by G. Ben Cohen. Mr. Cohen is OF COUNSEL at The Capital Appeals Project. Cohen was VISITING LITIGATION COUNSEL at the Charles Hamilton Houston Institute in 2011.
On April 29, 2013, after briefing and oral argument on whether the State’s failure to fund counsel for a defendant should be weighed against the state for speedy trial purposes, five Justices of the U.S. Supreme Court turned a blind eye in Boyer v. Louisiana to the funding crisis in Louisiana’s public defender system and declined to address the seven year wait between Jonathan Boyer’s arrest and trial. On Boyer’s heels comes another case underscoring the unconscionable harms of the Bayou State’s decimated criminal justice system – which has depended on traffic tickets to fund the defense function.
On June 20, 2013 the Supreme Court will decide whether to grant certiorari in Michael Garcia v. Louisiana. The public defender office could not afford to adequately provide separate capital representation to Mr. Garcia and his two co-defendants. By law, however, the Public Defender could not represent all three defendants himself. Even the prosecutor informed the trial court at Mr. Garcia’s very first hearing that the multiple representation might pose a conflict of interest, but the judge left the Public Defender to work it out.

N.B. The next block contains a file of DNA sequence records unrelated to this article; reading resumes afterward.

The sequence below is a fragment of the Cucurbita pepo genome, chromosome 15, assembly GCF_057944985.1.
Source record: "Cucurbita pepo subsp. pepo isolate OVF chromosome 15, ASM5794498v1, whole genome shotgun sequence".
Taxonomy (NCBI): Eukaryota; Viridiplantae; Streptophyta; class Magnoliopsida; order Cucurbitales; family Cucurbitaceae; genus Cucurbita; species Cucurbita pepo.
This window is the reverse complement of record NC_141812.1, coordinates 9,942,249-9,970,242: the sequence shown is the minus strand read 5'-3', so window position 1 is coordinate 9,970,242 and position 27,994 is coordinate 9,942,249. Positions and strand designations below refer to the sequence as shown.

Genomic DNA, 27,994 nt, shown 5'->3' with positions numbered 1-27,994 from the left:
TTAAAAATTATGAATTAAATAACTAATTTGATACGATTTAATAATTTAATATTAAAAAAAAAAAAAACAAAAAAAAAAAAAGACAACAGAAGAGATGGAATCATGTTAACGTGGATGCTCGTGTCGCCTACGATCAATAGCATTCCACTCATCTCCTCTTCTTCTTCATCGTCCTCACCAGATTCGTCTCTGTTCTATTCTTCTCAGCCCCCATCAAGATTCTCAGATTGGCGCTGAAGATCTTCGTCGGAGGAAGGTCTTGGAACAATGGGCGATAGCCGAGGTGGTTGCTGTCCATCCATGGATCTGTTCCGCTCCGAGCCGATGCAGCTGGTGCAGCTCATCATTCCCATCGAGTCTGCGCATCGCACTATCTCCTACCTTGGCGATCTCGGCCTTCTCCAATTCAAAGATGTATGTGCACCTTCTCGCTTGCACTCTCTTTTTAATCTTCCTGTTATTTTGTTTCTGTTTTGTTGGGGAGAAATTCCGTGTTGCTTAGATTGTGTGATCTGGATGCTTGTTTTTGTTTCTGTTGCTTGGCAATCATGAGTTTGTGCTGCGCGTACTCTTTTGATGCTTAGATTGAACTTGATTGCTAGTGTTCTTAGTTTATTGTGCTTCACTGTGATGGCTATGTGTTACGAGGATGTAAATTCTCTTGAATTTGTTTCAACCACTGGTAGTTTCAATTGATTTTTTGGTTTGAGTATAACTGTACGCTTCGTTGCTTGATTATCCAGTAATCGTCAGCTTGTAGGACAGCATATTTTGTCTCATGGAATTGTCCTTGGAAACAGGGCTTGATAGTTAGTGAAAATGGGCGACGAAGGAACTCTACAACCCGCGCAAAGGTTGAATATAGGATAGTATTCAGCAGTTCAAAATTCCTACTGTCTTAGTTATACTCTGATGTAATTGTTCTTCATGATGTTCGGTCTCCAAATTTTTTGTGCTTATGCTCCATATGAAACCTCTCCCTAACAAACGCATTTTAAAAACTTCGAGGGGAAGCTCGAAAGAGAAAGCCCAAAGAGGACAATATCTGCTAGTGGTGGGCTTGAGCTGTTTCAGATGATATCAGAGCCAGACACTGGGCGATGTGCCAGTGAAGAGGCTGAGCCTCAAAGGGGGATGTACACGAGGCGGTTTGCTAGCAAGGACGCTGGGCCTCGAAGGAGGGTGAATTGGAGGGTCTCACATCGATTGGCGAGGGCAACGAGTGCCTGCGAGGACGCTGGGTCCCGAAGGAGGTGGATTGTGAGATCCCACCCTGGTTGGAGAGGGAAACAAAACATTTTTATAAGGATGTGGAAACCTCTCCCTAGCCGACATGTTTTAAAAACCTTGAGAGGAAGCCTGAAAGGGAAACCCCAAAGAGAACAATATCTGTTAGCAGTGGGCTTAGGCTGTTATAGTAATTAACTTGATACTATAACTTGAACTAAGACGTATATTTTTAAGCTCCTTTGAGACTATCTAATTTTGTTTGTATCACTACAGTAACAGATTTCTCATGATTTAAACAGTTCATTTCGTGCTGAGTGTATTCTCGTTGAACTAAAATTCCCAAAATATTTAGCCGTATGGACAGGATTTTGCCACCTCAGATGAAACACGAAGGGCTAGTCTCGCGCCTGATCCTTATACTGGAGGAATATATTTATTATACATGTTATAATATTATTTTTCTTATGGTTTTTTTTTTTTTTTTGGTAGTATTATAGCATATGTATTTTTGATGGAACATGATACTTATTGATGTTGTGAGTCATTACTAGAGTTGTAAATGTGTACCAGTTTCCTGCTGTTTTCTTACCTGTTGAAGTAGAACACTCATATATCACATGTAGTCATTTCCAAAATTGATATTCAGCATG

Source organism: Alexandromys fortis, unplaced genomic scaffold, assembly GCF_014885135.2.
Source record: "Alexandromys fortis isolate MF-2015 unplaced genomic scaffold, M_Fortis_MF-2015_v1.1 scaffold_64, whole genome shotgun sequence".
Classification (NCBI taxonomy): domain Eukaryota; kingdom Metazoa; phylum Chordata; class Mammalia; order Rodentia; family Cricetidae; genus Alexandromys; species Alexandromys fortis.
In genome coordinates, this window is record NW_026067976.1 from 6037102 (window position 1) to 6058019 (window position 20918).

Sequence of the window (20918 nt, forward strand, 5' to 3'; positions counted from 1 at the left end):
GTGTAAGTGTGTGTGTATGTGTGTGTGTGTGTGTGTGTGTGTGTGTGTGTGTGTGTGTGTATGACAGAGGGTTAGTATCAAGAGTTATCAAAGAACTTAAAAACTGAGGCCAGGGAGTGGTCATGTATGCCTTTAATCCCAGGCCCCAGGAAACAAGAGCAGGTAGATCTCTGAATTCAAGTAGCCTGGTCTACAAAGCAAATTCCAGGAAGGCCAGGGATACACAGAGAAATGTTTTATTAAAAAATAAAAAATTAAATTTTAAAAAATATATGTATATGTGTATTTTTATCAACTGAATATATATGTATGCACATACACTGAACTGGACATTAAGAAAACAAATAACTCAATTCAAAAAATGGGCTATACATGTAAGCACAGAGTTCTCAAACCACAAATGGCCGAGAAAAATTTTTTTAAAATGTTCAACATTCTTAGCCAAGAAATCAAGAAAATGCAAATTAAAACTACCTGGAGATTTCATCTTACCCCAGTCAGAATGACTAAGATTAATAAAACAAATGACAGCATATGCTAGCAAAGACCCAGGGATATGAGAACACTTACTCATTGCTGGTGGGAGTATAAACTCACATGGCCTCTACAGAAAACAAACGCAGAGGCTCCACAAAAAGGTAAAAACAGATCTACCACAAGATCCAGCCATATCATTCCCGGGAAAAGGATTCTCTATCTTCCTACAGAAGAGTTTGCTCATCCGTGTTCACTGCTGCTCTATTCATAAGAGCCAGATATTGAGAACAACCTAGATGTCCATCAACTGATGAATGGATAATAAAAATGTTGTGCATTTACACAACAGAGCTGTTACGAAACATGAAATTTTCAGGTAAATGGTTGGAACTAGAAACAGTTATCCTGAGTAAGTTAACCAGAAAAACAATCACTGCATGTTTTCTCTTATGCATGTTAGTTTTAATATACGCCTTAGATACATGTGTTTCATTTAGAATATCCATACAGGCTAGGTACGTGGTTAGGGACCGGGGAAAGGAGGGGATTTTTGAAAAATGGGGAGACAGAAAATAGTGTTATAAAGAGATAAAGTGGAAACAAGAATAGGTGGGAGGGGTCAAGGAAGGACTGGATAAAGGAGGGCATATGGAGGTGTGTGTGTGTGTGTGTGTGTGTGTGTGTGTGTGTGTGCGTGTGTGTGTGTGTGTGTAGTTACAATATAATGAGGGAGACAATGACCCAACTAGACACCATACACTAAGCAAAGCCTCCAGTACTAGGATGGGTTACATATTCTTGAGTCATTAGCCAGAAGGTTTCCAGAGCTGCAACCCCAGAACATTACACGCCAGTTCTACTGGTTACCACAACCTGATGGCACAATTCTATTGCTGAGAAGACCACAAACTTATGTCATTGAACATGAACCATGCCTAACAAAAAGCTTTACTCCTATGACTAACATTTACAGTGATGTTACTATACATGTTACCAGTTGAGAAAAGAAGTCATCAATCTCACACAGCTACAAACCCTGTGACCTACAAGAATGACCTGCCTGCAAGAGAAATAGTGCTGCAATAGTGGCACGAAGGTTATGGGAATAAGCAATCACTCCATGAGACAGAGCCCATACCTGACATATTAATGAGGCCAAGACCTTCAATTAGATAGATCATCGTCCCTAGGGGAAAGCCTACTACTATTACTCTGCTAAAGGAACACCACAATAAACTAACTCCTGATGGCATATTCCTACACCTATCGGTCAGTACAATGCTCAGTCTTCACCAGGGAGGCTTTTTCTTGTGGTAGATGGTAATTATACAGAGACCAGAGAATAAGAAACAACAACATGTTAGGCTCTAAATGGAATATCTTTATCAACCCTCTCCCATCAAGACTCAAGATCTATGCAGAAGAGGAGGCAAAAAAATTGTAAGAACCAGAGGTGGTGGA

The Public Defender assigned all the capitally-certified attorneys from his office, including himself, to represent Mr. Garcia, and assigned lawyers who were not certified to represent defendants facing the death penalty to represent the two co-defendants. This refusal to hire outside counsel saved the public defender office from going bankrupt. It also prevented the state from seeking death against the two other defendants. But it meant that Mr. Garcia’s lawyer chose him as the only defendant against whom the State could seek the death penalty.